In vertically specialized production, the ricardian logic of specialization is taken beyond its traditional domain of trade in finished goods and into the value chains for individual products. In a number of industries characterized by discrete, sequential stages in the production of finished goods (e.g. electronics), vertical specialization allows firms to take advantage of cross-country differences in factor prices by locating each production activity in its lowest-cost country. The textbook example here is the Maquiladora industries on the US-Mexico border, where capital and knowledge-intensive inputs are produced in the capital and knowledge-rich US, then exported to labour-rich Mexico for labour-intensive assembly and packaging, with the finished product then re-exported to the United States for final sale.

Vertical specialization constitutes the organizational manifestation of a new technological regime. The breakneck rate of growth in vertically specialized production in recent years has been enabled by a range of technological innovations. At the most basic level, improvements in shipping and transportation have brought down "natural" trade barriers enough to make vertically specialized production practicable. The ICT revolution has lowered communications costs sufficiently to overcome the logistics and coordination challenges poised by vertically specialized production. The internet has received particular attention in this regard. (Gereffi 2001)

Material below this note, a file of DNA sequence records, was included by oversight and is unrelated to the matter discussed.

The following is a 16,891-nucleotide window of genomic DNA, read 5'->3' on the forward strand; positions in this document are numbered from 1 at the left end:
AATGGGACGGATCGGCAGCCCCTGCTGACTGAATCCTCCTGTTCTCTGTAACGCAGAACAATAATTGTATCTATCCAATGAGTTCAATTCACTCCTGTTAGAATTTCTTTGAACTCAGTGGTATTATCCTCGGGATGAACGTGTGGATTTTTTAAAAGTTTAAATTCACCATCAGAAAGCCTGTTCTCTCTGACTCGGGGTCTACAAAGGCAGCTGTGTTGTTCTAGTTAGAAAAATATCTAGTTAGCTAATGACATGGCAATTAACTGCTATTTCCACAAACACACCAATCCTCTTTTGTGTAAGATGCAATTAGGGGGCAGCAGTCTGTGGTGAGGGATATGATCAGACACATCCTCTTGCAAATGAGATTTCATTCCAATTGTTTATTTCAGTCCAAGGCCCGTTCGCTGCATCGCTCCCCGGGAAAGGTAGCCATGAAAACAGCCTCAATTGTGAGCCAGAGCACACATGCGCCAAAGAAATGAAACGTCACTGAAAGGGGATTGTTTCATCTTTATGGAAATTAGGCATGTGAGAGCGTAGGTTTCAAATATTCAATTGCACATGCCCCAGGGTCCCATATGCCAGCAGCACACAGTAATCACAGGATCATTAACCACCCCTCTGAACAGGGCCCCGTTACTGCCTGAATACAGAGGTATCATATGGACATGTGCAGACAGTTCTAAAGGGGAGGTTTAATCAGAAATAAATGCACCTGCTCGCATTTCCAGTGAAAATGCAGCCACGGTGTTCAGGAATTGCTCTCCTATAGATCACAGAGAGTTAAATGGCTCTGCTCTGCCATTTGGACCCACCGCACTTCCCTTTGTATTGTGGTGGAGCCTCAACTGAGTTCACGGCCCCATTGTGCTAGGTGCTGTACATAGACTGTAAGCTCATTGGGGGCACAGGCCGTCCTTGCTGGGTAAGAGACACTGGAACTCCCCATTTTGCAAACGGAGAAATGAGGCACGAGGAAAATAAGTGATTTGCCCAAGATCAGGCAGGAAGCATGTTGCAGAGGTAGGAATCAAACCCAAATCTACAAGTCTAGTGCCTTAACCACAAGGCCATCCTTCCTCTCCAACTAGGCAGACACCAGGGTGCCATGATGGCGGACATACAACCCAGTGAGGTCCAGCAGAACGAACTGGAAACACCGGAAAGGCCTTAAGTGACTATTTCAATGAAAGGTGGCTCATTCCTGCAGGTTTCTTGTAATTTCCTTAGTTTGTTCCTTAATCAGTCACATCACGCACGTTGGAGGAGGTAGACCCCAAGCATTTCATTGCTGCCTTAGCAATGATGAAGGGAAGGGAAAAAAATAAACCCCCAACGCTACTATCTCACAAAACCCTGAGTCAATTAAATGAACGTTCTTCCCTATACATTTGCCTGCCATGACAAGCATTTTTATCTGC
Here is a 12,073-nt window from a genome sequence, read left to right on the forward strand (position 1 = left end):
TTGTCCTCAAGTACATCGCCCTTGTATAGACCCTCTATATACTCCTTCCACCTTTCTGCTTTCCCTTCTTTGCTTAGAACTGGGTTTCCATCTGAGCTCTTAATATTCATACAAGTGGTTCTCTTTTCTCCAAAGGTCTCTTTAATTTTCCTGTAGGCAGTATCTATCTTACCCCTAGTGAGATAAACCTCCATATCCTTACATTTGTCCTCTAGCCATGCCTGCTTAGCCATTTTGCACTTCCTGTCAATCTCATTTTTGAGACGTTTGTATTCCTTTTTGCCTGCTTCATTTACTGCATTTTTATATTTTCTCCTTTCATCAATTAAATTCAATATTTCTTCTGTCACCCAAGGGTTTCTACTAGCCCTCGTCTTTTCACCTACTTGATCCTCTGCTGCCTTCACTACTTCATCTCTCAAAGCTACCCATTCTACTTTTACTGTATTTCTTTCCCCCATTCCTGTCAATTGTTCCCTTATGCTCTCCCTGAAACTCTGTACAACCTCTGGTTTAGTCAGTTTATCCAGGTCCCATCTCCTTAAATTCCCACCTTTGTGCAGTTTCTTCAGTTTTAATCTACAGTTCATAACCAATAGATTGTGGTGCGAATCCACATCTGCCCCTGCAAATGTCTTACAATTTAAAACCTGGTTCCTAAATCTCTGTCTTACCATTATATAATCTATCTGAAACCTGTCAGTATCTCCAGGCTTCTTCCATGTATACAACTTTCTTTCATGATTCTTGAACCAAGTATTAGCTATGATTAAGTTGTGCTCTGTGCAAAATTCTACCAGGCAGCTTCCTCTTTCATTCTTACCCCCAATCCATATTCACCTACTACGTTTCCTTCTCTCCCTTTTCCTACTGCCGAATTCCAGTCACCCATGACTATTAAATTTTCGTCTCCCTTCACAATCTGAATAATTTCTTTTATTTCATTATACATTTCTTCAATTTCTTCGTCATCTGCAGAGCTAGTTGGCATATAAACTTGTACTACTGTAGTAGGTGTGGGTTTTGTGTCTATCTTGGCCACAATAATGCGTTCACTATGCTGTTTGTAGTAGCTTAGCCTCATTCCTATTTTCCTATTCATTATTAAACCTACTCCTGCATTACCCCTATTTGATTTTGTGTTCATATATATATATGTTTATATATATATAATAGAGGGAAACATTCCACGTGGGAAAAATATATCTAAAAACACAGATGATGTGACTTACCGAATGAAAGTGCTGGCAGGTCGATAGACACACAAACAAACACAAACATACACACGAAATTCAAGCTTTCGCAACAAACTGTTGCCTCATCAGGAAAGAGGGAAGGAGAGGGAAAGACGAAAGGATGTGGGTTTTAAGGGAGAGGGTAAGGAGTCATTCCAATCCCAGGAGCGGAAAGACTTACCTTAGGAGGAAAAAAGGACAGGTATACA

Institutional Coevolution: Why the WTO?
Yet, as with every shift in technological regimes, technological change in and of itself is only half the story. The other half, concerning the way the institutional context changes and "coevolves" with the new regime, will be the focus of my dissertation. The new technological regime poses a series of international policy coordination challenges that could not be met with the institutional scaffolding that developed to sustain the old, vertically integrated production regime of the postwar boom years.